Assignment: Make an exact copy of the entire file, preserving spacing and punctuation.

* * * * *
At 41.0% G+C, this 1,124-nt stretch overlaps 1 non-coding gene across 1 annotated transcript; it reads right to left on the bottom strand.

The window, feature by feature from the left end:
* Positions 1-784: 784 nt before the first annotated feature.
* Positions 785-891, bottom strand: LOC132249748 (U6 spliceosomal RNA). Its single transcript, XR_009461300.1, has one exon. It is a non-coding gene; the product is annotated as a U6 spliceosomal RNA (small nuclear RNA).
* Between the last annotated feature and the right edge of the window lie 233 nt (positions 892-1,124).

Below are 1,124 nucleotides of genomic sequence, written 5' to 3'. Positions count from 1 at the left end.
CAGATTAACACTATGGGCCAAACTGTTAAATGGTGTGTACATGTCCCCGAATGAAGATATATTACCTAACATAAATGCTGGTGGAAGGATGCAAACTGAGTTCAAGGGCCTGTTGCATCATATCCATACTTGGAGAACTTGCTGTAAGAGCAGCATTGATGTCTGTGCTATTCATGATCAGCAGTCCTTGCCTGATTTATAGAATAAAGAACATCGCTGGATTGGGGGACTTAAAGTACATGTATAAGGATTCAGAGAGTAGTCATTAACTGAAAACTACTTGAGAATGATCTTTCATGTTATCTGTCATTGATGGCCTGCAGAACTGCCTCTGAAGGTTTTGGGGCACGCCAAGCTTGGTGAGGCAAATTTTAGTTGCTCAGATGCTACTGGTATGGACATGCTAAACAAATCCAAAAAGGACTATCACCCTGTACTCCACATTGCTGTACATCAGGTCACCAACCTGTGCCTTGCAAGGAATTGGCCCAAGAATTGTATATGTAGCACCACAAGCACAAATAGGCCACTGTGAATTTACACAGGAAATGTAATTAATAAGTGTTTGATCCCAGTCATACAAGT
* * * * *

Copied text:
At 41.0% G+C, this 1,124-nt stretch overlaps 1 non-coding gene across 1 annotated transcript; it reads right to left on the bottom strand.

The window, feature by feature from the left end:
* Positions 1-784: 784 nt before the first annotated feature.
* Positions 785-891, bottom strand: LOC132249748 (U6 spliceosomal RNA). Its single transcript, XR_009461300.1, has one exon. It is a non-coding gene; the product is annotated as a U6 spliceosomal RNA (small nuclear RNA).
* Between the last annotated feature and the right edge of the window lie 233 nt (positions 892-1,124).

Below are 1,124 nucleotides of genomic sequence, written 5' to 3'. Positions count from 1 at the left end.
CAGATTAACACTATGGGCCAAACTGTTAAATGGTGTGTACATGTCCCCGAATGAAGATATATTACCTAACATAAATGCTGGTGGAAGGATGCAAACTGAGTTCAAGGGCCTGTTGCATCATATCCATACTTGGAGAACTTGCTGTAAGAGCAGCATTGATGTCTGTGCTATTCATGATCAGCAGTCCTTGCCTGATTTATAGAATAAAGAACATCGCTGGATTGGGGGACTTAAAGTACATGTATAAGGATTCAGAGAGTAGTCATTAACTGAAAACTACTTGAGAATGATCTTTCATGTTATCTGTCATTGATGGCCTGCAGAACTGCCTCTGAAGGTTTTGGGGCACGCCAAGCTTGGTGAGGCAAATTTTAGTTGCTCAGATGCTACTGGTATGGACATGCTAAACAAATCCAAAAAGGACTATCACCCTGTACTCCACATTGCTGTACATCAGGTCACCAACCTGTGCCTTGCAAGGAATTGGCCCAAGAATTGTATATGTAGCACCACAAGCACAAATAGGCCACTGTGAATTTACACAGGAAATGTAATTAATAAGTGTTTGATCCCAGTCATACAAGT